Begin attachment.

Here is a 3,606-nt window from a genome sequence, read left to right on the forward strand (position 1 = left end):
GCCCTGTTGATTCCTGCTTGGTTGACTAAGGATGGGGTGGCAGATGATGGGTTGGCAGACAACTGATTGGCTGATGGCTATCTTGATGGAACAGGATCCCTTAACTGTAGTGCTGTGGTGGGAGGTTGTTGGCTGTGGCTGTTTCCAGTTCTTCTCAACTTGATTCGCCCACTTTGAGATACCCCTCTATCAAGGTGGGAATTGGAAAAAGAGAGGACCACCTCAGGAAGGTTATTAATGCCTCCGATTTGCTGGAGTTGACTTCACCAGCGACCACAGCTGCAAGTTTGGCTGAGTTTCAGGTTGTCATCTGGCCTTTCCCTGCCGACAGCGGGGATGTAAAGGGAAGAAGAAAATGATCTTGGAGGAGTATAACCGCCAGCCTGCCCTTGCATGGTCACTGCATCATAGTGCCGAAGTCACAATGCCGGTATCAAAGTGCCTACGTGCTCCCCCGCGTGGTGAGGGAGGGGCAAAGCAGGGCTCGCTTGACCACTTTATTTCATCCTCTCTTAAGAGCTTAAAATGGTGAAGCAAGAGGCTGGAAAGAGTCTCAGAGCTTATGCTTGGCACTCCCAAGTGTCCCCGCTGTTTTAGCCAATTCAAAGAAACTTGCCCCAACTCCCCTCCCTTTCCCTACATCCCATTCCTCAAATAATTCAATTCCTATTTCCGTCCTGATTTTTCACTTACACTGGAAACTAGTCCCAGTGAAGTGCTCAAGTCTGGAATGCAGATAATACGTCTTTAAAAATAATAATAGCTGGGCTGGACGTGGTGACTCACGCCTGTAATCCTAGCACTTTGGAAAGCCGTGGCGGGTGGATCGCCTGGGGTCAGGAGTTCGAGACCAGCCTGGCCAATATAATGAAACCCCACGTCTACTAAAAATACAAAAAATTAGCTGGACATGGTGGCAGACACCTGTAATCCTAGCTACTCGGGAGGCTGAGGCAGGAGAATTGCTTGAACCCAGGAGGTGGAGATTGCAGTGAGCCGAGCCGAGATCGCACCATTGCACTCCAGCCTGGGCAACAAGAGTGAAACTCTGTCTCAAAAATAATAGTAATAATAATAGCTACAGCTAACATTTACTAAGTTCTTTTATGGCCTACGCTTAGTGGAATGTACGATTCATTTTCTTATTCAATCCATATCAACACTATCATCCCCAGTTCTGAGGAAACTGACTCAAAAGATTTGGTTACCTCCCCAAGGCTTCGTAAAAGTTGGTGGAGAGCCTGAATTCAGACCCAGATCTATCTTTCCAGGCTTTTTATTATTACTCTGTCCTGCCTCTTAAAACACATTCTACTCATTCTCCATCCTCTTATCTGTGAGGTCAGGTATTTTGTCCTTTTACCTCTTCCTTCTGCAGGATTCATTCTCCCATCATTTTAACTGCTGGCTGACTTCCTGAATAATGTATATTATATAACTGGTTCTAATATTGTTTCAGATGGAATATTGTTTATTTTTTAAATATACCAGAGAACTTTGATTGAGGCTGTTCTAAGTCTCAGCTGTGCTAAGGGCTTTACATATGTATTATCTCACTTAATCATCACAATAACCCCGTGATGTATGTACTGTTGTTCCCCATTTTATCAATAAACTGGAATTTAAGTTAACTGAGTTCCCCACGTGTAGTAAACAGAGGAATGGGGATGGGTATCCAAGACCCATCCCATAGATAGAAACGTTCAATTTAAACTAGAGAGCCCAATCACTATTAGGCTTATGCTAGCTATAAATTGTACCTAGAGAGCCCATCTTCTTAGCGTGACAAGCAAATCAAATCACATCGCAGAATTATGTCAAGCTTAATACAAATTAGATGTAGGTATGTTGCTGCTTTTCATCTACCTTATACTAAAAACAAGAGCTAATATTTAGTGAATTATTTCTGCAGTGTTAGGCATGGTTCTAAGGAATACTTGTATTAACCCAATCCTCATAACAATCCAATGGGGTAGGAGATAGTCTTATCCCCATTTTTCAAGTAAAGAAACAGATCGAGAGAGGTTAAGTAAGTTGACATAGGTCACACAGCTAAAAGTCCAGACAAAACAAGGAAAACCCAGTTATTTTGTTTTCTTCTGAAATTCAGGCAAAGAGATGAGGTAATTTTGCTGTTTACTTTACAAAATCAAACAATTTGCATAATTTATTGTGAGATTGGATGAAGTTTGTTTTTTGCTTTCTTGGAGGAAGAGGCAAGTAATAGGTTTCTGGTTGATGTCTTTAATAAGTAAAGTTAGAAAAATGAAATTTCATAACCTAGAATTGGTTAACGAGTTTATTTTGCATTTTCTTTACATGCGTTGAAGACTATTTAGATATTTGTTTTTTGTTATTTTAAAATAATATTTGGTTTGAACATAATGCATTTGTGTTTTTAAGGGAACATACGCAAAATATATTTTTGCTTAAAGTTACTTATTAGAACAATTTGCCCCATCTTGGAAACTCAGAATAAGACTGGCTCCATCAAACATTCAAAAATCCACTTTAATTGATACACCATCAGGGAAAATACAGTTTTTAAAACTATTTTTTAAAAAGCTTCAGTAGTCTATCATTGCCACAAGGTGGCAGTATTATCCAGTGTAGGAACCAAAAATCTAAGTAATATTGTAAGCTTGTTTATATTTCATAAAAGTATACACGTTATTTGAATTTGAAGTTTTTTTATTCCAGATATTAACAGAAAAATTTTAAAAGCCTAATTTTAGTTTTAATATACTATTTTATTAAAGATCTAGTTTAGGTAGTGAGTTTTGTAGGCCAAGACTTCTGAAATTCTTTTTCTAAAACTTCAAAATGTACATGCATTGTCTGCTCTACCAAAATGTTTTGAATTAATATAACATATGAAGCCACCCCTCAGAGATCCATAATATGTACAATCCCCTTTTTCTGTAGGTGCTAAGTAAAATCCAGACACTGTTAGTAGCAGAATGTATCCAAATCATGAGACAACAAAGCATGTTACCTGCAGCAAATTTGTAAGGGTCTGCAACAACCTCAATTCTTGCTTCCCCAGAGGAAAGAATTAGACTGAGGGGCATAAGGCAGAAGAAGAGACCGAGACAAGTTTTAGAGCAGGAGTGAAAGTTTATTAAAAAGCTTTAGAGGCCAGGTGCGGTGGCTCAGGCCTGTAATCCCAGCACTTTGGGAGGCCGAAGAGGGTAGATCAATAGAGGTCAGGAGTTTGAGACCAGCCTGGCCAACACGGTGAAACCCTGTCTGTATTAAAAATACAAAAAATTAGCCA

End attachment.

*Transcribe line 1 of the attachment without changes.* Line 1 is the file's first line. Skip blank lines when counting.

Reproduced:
Here is a 3,606-nt window from a genome sequence, read left to right on the forward strand (position 1 = left end):